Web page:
Studies say public smoking bans reduce heart attacks -, South Georgia News, Weather, Sports

Studies say public smoking bans reduce heart attacks

By Jim Wallace - bio | email

ALBANY, GA (WALB) - New studies suggest that banning cigarette smoking in most public buildings has lowered certain health risks.

The city of Albany was one of the first in the Southeast to implement a clean air ordinance, back in 1998. It required separately ventilated smoking areas in most restaurants, workplaces, and indoor public places. Now two studies by the American Heart Association say that the number of heart attacks fell by as much as 36% after three years of public smoking bans.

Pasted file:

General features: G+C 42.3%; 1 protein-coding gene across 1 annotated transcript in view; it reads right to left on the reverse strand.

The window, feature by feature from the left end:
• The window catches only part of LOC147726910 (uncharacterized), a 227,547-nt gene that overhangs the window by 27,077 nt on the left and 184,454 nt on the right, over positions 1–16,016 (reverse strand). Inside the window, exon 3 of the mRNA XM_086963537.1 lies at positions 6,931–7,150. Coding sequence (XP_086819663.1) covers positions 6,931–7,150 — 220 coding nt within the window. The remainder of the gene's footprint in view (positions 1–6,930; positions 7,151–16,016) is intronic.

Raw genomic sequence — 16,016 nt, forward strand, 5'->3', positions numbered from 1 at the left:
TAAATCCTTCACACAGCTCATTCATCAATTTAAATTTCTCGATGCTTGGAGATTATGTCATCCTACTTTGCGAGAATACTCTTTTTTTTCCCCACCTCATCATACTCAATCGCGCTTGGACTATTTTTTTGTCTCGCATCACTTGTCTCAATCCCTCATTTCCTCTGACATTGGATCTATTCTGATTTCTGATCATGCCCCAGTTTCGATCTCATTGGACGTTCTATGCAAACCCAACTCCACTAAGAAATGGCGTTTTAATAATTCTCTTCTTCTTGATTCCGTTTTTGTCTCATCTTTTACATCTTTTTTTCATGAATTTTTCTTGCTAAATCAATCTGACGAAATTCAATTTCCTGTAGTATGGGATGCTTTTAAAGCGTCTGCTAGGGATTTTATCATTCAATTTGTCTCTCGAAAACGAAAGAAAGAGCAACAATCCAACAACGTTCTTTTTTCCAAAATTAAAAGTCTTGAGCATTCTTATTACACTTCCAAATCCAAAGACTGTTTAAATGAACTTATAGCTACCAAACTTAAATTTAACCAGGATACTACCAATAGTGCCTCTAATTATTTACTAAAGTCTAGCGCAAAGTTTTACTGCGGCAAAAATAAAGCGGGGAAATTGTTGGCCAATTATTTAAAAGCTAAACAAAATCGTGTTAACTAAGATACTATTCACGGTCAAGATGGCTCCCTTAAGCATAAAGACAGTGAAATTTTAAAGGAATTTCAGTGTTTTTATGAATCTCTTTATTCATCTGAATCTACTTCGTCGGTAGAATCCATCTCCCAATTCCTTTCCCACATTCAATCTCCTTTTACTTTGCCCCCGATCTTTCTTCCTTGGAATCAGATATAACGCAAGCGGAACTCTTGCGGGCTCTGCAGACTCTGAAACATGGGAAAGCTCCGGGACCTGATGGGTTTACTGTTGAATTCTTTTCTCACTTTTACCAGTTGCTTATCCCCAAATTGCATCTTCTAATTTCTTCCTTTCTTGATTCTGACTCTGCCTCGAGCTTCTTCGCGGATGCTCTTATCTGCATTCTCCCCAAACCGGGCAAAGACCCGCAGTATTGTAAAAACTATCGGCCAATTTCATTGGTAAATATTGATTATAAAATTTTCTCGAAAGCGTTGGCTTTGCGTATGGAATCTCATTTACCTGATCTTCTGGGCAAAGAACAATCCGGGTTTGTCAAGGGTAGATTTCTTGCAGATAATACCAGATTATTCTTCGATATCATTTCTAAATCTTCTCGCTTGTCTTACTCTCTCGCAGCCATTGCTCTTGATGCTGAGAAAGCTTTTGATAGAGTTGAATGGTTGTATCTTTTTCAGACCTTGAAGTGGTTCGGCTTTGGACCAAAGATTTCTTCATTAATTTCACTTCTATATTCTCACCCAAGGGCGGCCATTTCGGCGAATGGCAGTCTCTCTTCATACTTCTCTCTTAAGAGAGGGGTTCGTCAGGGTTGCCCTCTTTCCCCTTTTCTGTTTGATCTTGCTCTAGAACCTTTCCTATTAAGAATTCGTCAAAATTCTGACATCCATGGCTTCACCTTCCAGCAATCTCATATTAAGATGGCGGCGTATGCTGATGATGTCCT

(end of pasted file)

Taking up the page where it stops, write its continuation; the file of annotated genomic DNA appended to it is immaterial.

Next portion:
David Cooper, the Health Promotions Coordinator with the Health Department says "It's an inexpensive way to reduce healthcare costs. By smoking bans. Because the risk of heart disease, lung cancer, and other types of cancer."

The co-author of one of the studies says it adds to already strong evidence that secondhand cigarette smoke causes heart attacks.

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